Wild Oats prepares to take on Rambler 100
Bob Oatley’s record breaking supermaxi yacht, Wild Oats XI, is about to undergo an upgrade following news that the 30m sloop is to face a powerful foreign challenger in the Rolex Sydney Hobart race later this year.
American George David has put Hobart race line honours, and hopefully an associated record breaking run, high on the agenda for the 30-metre offshore racer he recently chartered and renamed Rambler 100.
Originally named Speedboat, Rambler 100 is recognised on the international sailing circuit as being unbeatable in the strong conditions that often prevail during the Sydney to Hobart race.
Since taking the reins David has made modifications to the yacht and already got her sailing better than ever. This was all too evident little more than a week ago when Rambler 100 took line honours and lopped almost four hours off the race record (previously held by the
UK supermaxi, ICAP Leopard) in the RORC Caribbean 600.
Bob Oatley, Australian winemaker and owner of Hamilton Island, is all too aware of these facts and the challenge Wild Oats XI will face in the Hobart race. It has been a long held dream for the 83-year-old to see his record breaking yacht at least equal Hobart race history by claiming seven first-to-finish crowns. The sleek silver and red racer already has five of those seven wins to her credit, and she also holds the fastest time for the 628 nautical mile course: 1 day 18 hours, 40 minutes and 10 seconds, which was set in 2005.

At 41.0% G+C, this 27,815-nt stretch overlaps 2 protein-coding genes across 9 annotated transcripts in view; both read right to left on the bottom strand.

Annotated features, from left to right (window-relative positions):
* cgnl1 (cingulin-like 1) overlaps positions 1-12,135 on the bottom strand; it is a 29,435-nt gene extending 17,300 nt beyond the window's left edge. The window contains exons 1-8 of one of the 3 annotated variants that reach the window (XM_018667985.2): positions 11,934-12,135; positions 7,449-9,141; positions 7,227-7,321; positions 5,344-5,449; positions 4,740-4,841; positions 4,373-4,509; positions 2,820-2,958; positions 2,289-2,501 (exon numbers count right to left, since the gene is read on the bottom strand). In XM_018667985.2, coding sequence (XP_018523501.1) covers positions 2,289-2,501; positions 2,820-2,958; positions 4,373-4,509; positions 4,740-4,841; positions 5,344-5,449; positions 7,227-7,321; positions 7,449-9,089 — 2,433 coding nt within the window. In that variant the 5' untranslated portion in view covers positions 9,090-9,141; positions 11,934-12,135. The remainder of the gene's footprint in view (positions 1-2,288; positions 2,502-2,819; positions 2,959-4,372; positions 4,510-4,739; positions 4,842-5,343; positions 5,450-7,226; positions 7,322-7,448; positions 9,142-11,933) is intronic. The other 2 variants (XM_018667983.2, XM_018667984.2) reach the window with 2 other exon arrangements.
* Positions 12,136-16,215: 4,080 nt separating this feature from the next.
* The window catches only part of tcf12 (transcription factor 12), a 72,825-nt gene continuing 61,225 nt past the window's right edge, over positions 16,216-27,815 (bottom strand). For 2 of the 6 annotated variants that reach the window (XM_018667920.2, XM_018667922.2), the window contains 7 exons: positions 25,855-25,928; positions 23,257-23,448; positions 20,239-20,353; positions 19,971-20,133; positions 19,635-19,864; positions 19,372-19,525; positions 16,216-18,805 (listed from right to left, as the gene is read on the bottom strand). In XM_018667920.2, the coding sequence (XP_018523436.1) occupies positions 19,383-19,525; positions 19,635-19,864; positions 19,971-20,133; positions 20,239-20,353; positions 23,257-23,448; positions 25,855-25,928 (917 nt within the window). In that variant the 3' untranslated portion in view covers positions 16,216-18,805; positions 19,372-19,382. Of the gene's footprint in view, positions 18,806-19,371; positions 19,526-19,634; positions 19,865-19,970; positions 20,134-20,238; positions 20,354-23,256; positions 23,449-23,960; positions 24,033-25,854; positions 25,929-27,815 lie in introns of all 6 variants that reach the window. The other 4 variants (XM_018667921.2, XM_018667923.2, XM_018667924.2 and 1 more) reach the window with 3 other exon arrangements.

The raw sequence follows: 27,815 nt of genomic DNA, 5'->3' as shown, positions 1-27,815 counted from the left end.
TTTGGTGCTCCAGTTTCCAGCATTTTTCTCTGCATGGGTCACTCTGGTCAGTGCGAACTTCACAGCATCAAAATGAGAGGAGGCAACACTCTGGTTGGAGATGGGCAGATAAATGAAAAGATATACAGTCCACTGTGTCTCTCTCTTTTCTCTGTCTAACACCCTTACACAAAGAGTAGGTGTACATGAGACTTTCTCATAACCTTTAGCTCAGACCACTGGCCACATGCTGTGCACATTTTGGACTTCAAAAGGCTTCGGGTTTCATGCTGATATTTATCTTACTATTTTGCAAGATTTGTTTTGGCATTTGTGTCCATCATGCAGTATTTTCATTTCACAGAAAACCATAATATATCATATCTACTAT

Working closely with the yacht’s skipper, Mark ‘Ricko’ Richards, Oatley has commissioned Wild Oats XI’s designers at the Reichel-Pugh office in America, as well as other yacht design specialists, to research what can be done to turbo-charge his maxi for the showdown with
Wild Oats XI is already out of the water and being prepared for surgery, however while Mark Richards has confirmed that a new keel will be fitted he has said little else: "We are looking at every avenue when it comes to making the boat faster. One thing we are definitely doing
is running a computer analysis on a number of foil configurations."
The latter point could be a clue as to what might be happening with the big boat. Wild Oats XI is a CBTF concept – a canting ballast/twin foil design – which means that she has a canting keel and foils (rudders) at the bow and stern (read more about this here). It is possible that when the yacht emerges from the builder’s shed mid-year the forward rudder/foil will have been replaced by a retractable twin-centreboard configuration like that seen on Volvo 70 round the world racers.
One thing Richards is very definite about is the magnitude of the challenge that will come from Rambler 100 in the Hobart race: "The result of the Hobart race this year will depend on the conditions we get. You are dealing with two totally different boats here: Rambler is a
brute of a boat when compared to Wild Oats XI. She’s far more powerful and carries about 20% more sail. In fresh reaching conditions they will be gone – we won’t see them – but in the light to medium stuff we should be okay. I also think that there won’t be a lot in it if we get strong southerly headwinds. The one thing for sure is that it’s going to be an incredibly exciting clash."
The extent of the modifications to Wild Oats XI will be revealed in July when she is relaunched. She will contest the Audi Sydney-Gold Coast race at the end of that month before heading for Audi Hamilton Island Race Week, which is scheduled for 19 – 27 August.